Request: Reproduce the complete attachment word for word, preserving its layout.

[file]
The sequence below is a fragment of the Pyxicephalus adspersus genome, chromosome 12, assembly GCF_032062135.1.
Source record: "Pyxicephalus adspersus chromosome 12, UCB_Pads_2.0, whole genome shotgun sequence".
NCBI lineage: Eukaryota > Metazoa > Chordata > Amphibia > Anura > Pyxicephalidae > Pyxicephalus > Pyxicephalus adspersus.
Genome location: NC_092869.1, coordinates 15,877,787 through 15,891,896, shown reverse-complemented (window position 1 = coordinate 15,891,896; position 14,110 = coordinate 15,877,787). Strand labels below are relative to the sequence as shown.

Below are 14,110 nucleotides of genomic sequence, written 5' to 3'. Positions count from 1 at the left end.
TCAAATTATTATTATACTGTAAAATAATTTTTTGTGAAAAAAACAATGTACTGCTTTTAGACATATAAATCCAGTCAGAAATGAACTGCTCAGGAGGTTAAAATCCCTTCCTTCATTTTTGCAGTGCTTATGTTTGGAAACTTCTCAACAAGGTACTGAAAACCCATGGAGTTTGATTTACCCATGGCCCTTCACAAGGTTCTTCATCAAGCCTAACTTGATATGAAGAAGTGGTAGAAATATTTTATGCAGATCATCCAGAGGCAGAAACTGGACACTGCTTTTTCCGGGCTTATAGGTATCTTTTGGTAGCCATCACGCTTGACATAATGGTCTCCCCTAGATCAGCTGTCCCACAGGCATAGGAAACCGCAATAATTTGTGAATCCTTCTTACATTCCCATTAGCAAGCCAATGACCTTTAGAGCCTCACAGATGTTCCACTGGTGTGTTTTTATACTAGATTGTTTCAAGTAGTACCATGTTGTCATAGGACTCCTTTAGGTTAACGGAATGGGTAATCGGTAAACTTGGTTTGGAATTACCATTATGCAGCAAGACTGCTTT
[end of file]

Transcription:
The sequence below is a fragment of the Pyxicephalus adspersus genome, chromosome 12, assembly GCF_032062135.1.
Source record: "Pyxicephalus adspersus chromosome 12, UCB_Pads_2.0, whole genome shotgun sequence".
NCBI lineage: Eukaryota > Metazoa > Chordata > Amphibia > Anura > Pyxicephalidae > Pyxicephalus > Pyxicephalus adspersus.
Genome location: NC_092869.1, coordinates 15,877,787 through 15,891,896, shown reverse-complemented (window position 1 = coordinate 15,891,896; position 14,110 = coordinate 15,877,787). Strand labels below are relative to the sequence as shown.

Below are 14,110 nucleotides of genomic sequence, written 5' to 3'. Positions count from 1 at the left end.
TCAAATTATTATTATACTGTAAAATAATTTTTTGTGAAAAAAACAATGTACTGCTTTTAGACATATAAATCCAGTCAGAAATGAACTGCTCAGGAGGTTAAAATCCCTTCCTTCATTTTTGCAGTGCTTATGTTTGGAAACTTCTCAACAAGGTACTGAAAACCCATGGAGTTTGATTTACCCATGGCCCTTCACAAGGTTCTTCATCAAGCCTAACTTGATATGAAGAAGTGGTAGAAATATTTTATGCAGATCATCCAGAGGCAGAAACTGGACACTGCTTTTTCCGGGCTTATAGGTATCTTTTGGTAGCCATCACGCTTGACATAATGGTCTCCCCTAGATCAGCTGTCCCACAGGCATAGGAAACCGCAATAATTTGTGAATCCTTCTTACATTCCCATTAGCAAGCCAATGACCTTTAGAGCCTCACAGATGTTCCACTGGTGTGTTTTTATACTAGATTGTTTCAAGTAGTACCATGTTGTCATAGGACTCCTTTAGGTTAACGGAATGGGTAATCGGTAAACTTGGTTTGGAATTACCATTATGCAGCAAGACTGCTTT